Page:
Even the most rural corners of Tennessee are seeing new housing developments. Where should lovers of the Great Outdoors look if they want to experience natural beauty that has yet to be touched by Tennessee’s explosive growth?

VW: The Chattanooga area. Great hiking trails! 

As with everything else, the cost of eating out in Nashville has surged. What’s your favorite local restaurant for a family outing that won’t break the bank?  

VW: El Fuego is my favorite place to chill with my family. The outdoor area is amazing and we would go regardless of what food they served haha. 

Celia Anzalone-Bowers is a loan officer with CMG Financial. When she’s not on the phone with a client or hosting “Lunch & Learns” for realtors, she’s racing in triathlons and spending time with the three loves of her life: husband, Dane, and her twin 4 year-year-old boys, Preston and Tristan. I spoke with Celia about the challenges of mortgage lending in 2023.

As a loan officer for CMG Financial, what trends have you observed in Nashville’s lending market since 2022? What challenges are loan officers and buyers experiencing? How are these trends affecting home sellers? 

CB: Mortgage rates have gone up, and that can be perceived as a negative to prospective homebuyers. However, last year it was really tough to win an offer on a home, let alone receive any closing costs covered by the seller. It feels more like a buyer’s market now. That’s the up side for buyers. They won’t have to waive all inspections or pay over list price to win an offer. Marry the house, date the rate.  

In 2022, interest rates were inching up, but this past year has seen a much more significant surge. With the current average rate nearly at 7%, should prospective homebuyers wait for rates to drop? As a loan officer, do you have any insight as to where interest rates could go in the next year and beyond?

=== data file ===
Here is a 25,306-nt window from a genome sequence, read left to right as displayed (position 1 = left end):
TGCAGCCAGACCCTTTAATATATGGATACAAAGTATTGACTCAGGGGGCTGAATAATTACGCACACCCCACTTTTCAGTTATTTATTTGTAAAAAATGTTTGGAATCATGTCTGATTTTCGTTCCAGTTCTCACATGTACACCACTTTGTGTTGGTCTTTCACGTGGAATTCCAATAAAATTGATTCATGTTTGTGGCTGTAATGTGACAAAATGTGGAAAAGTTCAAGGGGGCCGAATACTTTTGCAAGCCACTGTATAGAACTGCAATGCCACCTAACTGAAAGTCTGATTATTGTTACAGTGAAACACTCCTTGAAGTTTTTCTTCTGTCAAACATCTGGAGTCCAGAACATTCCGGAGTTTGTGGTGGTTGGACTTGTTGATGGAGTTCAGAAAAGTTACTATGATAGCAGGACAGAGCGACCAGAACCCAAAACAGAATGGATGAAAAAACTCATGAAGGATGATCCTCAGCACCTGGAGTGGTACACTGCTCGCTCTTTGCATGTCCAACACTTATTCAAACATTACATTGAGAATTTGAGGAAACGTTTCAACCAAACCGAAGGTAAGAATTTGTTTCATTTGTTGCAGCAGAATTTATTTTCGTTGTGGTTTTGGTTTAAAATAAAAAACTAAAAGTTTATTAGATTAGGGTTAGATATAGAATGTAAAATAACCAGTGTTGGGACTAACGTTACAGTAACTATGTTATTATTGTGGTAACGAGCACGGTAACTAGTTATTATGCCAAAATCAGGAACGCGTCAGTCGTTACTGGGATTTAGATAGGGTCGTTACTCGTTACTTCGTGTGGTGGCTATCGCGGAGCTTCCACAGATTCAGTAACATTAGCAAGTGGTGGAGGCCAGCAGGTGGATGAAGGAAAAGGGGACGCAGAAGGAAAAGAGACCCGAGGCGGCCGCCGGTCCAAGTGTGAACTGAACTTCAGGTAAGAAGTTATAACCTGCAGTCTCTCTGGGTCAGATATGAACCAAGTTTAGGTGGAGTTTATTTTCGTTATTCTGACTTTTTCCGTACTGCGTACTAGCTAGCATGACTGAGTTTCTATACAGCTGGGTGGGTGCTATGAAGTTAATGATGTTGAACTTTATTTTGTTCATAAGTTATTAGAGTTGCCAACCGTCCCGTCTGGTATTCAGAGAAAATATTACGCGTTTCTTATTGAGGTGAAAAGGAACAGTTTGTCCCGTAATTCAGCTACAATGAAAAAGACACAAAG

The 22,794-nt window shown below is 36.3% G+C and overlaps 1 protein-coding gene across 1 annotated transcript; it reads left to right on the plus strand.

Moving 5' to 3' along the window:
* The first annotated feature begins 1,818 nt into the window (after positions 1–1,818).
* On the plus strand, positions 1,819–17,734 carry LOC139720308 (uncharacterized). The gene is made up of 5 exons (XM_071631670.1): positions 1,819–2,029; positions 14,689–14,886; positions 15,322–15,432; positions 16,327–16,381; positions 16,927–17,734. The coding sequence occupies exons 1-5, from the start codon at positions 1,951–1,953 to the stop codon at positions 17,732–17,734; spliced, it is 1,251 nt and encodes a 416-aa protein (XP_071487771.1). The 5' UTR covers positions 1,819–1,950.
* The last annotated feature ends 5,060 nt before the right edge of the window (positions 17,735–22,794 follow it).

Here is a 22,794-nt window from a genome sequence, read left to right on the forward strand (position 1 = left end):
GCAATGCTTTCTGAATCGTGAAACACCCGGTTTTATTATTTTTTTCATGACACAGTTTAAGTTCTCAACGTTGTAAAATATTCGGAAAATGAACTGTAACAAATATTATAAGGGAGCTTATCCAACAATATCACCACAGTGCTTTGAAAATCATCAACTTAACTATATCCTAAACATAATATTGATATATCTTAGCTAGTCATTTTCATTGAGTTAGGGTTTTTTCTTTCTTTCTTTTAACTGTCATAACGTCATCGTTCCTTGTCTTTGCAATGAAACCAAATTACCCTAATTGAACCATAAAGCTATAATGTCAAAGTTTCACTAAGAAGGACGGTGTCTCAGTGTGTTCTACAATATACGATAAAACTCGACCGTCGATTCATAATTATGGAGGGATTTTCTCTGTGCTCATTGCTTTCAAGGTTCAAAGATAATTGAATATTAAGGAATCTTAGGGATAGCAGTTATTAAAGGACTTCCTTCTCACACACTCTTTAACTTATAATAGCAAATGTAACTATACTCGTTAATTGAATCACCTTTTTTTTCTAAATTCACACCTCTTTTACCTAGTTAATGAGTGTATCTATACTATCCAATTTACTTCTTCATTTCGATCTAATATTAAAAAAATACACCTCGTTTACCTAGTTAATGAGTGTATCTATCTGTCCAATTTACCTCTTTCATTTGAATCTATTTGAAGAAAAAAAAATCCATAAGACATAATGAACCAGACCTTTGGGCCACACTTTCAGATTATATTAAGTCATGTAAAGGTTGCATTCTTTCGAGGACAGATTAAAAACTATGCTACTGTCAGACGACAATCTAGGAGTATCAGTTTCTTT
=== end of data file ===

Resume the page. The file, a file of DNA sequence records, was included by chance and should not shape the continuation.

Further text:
CB: It seems like the rates may go up a bit more this year, but what goes up must come down. I’m just not sure when. I would not wait for rates to drop, but if they do, I can refinance you with no lender fees if they do drop within the next five years. 

Musicians may not always have the best credit record. This goes hand in hand with borrowing money to finance recordings, promotion, and touring. What advice would you give to a musician in this situation who still dreams of being a homeowner?

CB: Get with me! After I study their credit profile, I can tell them exactly what they need to do to become eligible.   

What challenges do first time buyers in Nashville face when financing a house purchase? What about homeowners who are selling their current house and moving elsewhere?

CB: It can be overwhelming. All the terminology and acronyms lenders throw at you, combined with jargon you may read online. That’s where I come in! You need a lender who has the emotional bandwidth to help you navigate new territory during a very exciting but life-altering event. 

For sellers, you may not make as much money as you would have a year ago, but you should have a ton of equity and call it a win – even if you must pay some closing costs. 

Nashville has gained national prominence as a “food destination”. What special occasion restaurants do you love? 

CB: I stick with what I know. Change can be so scary! I love Kayne Prime & Sperry’s. And if you feel like going to Cool Springs, Perry’s Steakhouse is the best out of all of them!